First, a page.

The race to produce a safe and effective COVID-19 vaccine candidate – in which over 200 labs are currently participating – has been accompanied by nationalist, action-oriented rhetoric by countries who have scrambled to establish bilateral deals with pharmaceuticals to secure a supply of doses. The sheer complexities and difficulty of bringing a new vaccine to market quickly and on such a vast global scale mean that production will be staggered. This means that when a vaccine candidate does cross the finish line (unlikely this side of 2021),1 global demand will far outstrip supply. The resulting price war among global competitors is likely to drive the cost of purchase up by 13 times2 more than under collective procurement. Without global coordination and intervention, the first vaccines will be sold to the wealthiest bidders, pushing lower-income countries to the back of the queue. Not only will the humanitarian, societal and economic costs be enormous, but COVID-19 will be able to continue its circulation within and beyond country borders. Global mechanisms have been launched to counter this scenario, but how can the unprecedented and universal need for vaccines be met fairly and effectively?
As a counterweight to this challenge, the COVAX Facility – a global collaboration between Gavi, the CEPI (Coalition for Epidemic Preparedness) and the World Health Organization – has an ambitious mandate to provide rapid and equitable global distribution of any new COVID-19 vaccines. COVAX has created a diverse portfolio of 10 COVID-19 vaccine candidates, with the aim of distributing two billion doses by the end of 2021. As the initial vaccine becomes available, doses will be made available to all participating countries – irrespective of demand or income status – to cover an initial 3% of their population, followed by an allocation of 20% for vulnerable populations.
High-income countries invest in COVAX to cover their own dose allocation, thereby financing the development and manufacturing of a diverse portfolio of vaccine candidates – an ‘insurance policy’ alongside their own bilateral deals. To date, 64 wealthier nations have committed financially. Lower-income countries can also sign up and are supported by ODA funding from higher-income countries, foundations, philanthropists and the private sector. Ninety-two lower-income countries are currently eligible for support.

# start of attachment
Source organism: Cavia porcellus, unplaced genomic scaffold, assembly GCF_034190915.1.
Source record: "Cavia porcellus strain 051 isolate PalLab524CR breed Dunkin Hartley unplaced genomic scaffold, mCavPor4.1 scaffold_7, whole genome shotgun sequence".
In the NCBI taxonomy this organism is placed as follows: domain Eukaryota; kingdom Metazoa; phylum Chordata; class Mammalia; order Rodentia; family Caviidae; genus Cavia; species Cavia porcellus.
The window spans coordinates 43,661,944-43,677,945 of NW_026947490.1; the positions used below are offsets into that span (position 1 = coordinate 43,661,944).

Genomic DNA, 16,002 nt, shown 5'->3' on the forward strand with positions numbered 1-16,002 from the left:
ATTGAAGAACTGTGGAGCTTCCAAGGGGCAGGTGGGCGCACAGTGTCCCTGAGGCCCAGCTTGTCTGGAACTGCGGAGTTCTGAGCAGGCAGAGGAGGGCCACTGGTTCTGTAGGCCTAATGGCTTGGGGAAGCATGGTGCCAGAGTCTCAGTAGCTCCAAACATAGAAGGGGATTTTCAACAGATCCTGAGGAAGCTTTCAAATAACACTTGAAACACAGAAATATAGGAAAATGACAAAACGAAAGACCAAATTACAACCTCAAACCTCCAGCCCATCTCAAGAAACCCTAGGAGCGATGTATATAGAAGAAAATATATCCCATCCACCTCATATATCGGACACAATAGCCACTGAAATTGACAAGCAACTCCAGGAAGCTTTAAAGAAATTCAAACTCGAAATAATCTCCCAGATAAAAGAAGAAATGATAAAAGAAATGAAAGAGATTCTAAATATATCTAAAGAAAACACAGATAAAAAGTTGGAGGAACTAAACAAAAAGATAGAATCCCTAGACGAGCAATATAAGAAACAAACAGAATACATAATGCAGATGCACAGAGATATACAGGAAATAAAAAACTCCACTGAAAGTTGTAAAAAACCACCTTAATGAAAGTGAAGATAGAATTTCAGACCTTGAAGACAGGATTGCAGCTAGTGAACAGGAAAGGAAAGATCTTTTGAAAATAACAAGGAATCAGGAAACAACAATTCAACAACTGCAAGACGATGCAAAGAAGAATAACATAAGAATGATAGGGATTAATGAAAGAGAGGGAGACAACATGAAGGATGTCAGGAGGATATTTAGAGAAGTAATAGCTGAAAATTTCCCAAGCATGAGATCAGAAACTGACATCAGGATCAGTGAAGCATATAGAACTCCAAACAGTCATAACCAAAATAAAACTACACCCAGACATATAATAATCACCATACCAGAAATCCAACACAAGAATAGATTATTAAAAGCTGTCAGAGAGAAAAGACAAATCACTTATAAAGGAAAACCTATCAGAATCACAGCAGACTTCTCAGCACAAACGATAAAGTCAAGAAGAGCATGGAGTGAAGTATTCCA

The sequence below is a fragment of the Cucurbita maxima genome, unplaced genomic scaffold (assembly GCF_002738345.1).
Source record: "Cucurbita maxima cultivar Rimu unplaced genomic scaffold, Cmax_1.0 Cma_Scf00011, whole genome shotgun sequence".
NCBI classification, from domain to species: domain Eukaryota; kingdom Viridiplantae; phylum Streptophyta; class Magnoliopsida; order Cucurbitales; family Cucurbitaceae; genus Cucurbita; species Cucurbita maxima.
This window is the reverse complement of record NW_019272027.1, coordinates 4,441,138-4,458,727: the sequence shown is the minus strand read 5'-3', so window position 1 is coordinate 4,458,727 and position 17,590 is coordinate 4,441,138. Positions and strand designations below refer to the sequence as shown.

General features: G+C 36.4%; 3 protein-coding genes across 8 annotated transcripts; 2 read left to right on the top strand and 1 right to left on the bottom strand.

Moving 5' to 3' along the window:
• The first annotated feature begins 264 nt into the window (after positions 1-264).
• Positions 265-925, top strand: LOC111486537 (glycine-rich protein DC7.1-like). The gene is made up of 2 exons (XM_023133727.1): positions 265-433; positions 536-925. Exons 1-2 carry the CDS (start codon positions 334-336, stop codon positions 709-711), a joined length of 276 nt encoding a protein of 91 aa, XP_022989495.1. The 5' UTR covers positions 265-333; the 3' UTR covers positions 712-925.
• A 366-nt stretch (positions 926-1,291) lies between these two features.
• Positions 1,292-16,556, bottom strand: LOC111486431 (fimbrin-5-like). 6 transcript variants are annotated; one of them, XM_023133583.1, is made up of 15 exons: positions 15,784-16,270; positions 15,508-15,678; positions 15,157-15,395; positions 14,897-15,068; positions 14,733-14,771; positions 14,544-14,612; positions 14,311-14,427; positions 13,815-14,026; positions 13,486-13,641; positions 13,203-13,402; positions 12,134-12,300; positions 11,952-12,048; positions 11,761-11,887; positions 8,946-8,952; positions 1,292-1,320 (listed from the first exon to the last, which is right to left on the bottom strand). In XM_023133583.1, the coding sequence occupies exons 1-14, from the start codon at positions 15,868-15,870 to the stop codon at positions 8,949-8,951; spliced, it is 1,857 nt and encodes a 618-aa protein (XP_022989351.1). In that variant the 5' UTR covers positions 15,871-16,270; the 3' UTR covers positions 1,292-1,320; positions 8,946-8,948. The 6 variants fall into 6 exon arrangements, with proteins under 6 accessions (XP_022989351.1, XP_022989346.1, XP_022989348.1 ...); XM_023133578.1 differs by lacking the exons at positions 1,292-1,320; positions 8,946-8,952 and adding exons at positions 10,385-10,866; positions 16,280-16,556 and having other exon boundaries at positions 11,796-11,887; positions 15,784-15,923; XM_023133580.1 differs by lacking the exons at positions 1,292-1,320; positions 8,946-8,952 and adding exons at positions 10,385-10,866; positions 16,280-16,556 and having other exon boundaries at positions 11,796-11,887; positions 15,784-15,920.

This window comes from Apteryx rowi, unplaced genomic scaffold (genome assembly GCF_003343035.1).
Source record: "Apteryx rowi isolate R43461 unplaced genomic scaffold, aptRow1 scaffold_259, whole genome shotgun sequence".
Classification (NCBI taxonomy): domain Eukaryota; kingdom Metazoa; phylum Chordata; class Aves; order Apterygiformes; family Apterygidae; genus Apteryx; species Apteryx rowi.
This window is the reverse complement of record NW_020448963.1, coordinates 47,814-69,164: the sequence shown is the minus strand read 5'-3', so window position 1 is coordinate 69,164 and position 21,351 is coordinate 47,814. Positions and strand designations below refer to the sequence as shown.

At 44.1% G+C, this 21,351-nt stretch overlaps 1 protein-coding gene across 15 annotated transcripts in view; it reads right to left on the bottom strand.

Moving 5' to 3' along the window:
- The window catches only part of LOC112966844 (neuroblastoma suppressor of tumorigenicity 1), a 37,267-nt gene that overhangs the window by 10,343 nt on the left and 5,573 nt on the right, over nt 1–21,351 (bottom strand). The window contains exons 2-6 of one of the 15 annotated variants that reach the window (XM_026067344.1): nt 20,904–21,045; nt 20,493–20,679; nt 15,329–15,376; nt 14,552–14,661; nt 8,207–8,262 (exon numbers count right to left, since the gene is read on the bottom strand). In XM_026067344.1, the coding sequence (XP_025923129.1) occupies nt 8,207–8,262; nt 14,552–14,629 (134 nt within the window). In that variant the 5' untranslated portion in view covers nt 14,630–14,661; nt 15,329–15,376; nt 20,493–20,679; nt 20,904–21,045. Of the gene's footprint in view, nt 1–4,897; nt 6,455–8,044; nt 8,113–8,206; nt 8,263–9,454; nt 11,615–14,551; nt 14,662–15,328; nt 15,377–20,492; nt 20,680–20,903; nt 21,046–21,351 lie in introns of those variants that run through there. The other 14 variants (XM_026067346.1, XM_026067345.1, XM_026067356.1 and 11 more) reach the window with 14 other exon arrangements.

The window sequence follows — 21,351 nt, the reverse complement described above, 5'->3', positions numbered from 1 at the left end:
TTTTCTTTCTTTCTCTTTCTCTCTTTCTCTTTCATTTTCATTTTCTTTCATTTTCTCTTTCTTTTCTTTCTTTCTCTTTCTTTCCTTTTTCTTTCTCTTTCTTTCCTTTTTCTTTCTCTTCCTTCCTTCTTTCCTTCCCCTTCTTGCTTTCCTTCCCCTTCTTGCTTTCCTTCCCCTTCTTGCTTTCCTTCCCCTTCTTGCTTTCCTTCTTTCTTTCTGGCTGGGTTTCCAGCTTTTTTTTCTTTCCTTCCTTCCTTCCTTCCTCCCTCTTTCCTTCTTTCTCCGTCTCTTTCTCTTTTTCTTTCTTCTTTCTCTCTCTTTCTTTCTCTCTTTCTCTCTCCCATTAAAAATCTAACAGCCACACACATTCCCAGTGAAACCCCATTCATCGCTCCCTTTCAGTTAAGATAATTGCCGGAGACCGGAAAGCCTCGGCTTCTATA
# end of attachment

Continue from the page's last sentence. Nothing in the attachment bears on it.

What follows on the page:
This pooled demand helps to remove the risk of pre-product manufacturing expansion for pharmaceuticals and incentivises the scale-up of research and development. The architects of COVAX understand fair and equitable access to vaccines globally as the only way to mitigate the public health and economic impacts of COVID-19.3 Given its core focus on equity, COVAX provides a useful microcosm to explore the big questions we should be asking about fair and equitable access to vaccines.
Four big questions on equitable access to COVID-19 vaccines
As part of our ongoing thinking around current global challenges in the context of COVID-19, concerns around equity and vaccines continue to come up. The questions below group some of the most pressing areas concerning equity, which could guide future evaluation work on COVAX.
1. Is the vaccine allocation mechanism equitable?
In theory, distinguishing between equality and equity should be straightforward: while both principles promote fairness, equality achieves this by treating stakeholders identically regardless of need, while equity achieves this by treating stakeholders differently dependent on need. In practice, establishing whether COVAX is geared towards equity or equality is complex, given the multidimensional needs and inequalities that apply to vaccine access.